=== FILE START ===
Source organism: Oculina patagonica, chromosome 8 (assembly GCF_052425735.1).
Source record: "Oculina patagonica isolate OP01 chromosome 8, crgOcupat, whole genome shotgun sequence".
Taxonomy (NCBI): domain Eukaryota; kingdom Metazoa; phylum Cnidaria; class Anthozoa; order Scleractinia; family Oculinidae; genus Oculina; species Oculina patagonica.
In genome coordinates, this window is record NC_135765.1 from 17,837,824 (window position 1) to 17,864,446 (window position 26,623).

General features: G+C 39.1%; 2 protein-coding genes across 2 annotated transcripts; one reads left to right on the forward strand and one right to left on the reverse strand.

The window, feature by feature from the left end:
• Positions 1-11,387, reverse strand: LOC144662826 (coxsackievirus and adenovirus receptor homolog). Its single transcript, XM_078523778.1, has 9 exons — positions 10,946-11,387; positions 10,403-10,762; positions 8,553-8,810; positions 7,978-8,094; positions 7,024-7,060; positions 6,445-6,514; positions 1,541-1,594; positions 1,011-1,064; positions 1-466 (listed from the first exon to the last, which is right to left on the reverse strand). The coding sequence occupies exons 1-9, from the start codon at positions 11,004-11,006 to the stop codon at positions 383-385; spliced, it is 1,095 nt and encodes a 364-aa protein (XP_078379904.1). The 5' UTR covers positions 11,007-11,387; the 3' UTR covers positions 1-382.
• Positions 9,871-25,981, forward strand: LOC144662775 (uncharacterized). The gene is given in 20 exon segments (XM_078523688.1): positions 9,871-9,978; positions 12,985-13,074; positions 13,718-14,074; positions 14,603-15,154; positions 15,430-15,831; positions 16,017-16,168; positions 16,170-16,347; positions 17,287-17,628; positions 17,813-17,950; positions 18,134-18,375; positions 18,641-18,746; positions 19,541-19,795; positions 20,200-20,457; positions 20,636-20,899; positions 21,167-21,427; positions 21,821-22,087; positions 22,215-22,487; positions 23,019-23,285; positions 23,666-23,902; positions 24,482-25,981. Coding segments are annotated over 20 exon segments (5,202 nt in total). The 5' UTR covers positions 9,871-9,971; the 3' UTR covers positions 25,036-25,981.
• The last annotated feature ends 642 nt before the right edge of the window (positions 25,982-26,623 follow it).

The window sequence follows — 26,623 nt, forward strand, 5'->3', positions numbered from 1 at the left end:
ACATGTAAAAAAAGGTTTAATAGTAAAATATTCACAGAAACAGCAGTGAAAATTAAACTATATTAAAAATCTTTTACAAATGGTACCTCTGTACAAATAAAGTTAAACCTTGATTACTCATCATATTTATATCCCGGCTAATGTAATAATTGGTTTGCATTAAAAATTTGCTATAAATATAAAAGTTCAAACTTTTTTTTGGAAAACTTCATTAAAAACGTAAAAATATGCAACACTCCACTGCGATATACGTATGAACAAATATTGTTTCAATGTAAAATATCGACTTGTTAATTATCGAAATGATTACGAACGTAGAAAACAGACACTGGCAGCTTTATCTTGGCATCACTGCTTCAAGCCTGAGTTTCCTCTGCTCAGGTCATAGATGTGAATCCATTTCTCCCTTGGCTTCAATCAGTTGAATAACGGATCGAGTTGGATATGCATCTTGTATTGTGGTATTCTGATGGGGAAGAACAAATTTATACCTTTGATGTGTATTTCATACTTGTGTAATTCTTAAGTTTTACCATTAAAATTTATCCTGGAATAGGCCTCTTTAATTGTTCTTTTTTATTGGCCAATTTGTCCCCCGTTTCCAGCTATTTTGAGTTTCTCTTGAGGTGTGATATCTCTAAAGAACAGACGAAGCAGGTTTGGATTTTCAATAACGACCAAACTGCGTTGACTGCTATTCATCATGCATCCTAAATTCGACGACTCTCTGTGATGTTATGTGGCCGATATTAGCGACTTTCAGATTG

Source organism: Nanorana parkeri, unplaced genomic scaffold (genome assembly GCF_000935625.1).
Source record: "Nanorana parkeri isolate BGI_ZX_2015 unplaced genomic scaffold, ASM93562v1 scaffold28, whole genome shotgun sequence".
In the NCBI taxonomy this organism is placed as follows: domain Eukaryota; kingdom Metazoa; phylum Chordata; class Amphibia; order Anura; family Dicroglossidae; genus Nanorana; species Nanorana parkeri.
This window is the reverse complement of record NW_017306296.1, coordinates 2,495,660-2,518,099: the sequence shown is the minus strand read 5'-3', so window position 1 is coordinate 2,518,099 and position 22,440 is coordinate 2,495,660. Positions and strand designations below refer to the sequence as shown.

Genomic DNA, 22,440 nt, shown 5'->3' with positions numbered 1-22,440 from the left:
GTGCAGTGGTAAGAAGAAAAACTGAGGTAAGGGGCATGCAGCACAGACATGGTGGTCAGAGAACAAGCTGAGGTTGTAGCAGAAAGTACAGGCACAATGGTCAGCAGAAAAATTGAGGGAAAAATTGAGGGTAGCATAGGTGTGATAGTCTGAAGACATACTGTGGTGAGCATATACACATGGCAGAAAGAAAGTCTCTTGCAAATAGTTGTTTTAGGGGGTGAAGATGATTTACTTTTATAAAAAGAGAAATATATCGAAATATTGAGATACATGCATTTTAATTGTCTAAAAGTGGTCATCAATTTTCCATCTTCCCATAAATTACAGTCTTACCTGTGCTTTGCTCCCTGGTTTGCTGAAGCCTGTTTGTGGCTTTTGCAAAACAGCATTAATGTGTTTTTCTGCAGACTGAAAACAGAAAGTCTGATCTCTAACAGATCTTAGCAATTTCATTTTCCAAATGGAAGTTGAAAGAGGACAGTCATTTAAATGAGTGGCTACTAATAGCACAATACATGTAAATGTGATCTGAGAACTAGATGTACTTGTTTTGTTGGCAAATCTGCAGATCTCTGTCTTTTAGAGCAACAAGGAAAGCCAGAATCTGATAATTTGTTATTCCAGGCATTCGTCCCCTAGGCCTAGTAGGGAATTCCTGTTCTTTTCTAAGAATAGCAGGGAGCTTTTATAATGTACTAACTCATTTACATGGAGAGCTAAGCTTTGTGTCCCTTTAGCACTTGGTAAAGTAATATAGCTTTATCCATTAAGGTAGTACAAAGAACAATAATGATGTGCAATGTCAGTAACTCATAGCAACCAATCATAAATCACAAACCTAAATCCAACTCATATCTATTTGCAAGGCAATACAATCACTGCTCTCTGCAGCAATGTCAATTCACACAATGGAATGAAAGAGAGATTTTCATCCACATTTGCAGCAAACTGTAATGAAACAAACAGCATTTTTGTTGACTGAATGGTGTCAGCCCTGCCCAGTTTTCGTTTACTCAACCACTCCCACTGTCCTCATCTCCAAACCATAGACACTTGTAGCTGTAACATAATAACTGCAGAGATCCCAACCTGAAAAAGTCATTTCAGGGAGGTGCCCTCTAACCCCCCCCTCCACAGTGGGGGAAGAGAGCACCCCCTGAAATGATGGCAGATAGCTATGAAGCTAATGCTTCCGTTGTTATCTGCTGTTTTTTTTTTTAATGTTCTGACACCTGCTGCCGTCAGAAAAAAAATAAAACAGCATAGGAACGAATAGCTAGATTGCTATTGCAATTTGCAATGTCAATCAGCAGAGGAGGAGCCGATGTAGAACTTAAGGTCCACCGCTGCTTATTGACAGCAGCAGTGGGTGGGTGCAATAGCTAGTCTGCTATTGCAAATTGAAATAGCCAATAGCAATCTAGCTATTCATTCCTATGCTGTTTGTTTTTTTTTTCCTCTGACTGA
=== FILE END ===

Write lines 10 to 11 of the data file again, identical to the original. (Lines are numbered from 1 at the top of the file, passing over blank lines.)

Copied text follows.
The window sequence follows — 26,623 nt, forward strand, 5'->3', positions numbered from 1 at the left end:
ACATGTAAAAAAAGGTTTAATAGTAAAATATTCACAGAAACAGCAGTGAAAATTAAACTATATTAAAAATCTTTTACAAATGGTACCTCTGTACAAATAAAGTTAAACCTTGATTACTCATCATATTTATATCCCGGCTAATGTAATAATTGGTTTGCATTAAAAATTTGCTATAAATATAAAAGTTCAAACTTTTTTTTGGAAAACTTCATTAAAAACGTAAAAATATGCAACACTCCACTGCGATATACGTATGAACAAATATTGTTTCAATGTAAAATATCGACTTGTTAATTATCGAAATGATTACGAACGTAGAAAACAGACACTGGCAGCTTTATCTTGGCATCACTGCTTCAAGCCTGAGTTTCCTCTGCTCAGGTCATAGATGTGAATCCATTTCTCCCTTGGCTTCAATCAGTTGAATAACGGATCGAGTTGGATATGCATCTTGTATTGTGGTATTCTGATGGGGAAGAACAAATTTATACCTTTGATGTGTATTTCATACTTGTGTAATTCTTAAGTTTTACCATTAAAATTTATCCTGGAATAGGCCTCTTTAATTGTTCTTTTTTATTGGCCAATTTGTCCCCCGTTTCCAGCTATTTTGAGTTTCTCTTGAGGTGTGATATCTCTAAAGAACAGACGAAGCAGGTTTGGATTTTCAATAACGACCAAACTGCGTTGACTGCTATTCATCATGCATCCTAAATTCGACGACTCTCTGTGATGTTATGTGGCCGATATTAGCGACTTTCAGATTG